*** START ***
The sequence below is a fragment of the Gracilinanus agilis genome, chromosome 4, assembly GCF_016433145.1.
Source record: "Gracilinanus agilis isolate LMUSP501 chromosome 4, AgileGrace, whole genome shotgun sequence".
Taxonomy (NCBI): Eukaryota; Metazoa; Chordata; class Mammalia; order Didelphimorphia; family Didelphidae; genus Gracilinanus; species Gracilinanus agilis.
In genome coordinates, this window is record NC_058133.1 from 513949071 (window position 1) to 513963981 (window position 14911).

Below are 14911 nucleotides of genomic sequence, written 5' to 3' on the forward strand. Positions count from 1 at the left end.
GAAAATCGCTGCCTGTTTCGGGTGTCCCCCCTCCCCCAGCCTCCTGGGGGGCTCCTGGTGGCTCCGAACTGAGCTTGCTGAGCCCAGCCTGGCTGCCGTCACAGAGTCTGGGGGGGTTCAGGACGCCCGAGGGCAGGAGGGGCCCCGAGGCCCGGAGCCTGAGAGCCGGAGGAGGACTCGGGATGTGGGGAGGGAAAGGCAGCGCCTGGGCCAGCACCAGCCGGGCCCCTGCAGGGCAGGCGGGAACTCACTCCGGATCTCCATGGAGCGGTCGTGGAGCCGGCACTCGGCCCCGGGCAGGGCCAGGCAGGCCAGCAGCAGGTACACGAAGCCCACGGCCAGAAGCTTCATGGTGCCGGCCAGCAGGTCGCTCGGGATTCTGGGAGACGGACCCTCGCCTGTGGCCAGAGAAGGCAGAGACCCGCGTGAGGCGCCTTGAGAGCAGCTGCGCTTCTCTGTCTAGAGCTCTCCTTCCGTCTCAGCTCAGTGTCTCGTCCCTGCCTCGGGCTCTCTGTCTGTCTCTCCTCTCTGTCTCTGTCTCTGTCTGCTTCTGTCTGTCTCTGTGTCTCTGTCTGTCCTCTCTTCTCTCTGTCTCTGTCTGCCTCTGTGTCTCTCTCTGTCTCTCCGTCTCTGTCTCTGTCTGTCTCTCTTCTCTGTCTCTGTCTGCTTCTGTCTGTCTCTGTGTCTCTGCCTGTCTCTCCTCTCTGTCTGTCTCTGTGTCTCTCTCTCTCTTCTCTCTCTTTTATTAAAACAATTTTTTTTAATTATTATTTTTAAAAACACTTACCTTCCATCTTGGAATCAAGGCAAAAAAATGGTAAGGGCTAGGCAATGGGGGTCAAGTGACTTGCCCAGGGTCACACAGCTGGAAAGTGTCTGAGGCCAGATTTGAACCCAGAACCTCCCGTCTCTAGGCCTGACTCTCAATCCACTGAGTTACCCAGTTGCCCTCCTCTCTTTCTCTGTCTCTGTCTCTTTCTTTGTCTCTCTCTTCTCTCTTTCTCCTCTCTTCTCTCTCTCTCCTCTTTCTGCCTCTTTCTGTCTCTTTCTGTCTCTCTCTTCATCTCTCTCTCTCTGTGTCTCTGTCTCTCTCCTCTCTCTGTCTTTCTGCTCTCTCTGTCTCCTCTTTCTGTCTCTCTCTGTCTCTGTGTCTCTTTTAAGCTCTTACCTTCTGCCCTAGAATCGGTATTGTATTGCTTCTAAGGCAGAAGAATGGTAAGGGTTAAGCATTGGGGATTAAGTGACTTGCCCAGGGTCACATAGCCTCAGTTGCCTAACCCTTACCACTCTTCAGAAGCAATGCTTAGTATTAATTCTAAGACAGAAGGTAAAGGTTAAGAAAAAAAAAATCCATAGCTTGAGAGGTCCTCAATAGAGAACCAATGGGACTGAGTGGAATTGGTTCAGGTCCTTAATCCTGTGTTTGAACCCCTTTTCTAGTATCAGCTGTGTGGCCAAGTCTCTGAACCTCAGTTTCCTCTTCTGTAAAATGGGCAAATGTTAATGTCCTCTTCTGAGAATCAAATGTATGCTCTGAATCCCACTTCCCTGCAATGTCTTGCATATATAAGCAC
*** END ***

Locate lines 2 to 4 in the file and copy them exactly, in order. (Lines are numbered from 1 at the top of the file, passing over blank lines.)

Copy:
Source record: "Gracilinanus agilis isolate LMUSP501 chromosome 4, AgileGrace, whole genome shotgun sequence".
Taxonomy (NCBI): Eukaryota; Metazoa; Chordata; class Mammalia; order Didelphimorphia; family Didelphidae; genus Gracilinanus; species Gracilinanus agilis.
In genome coordinates, this window is record NC_058133.1 from 513949071 (window position 1) to 513963981 (window position 14911).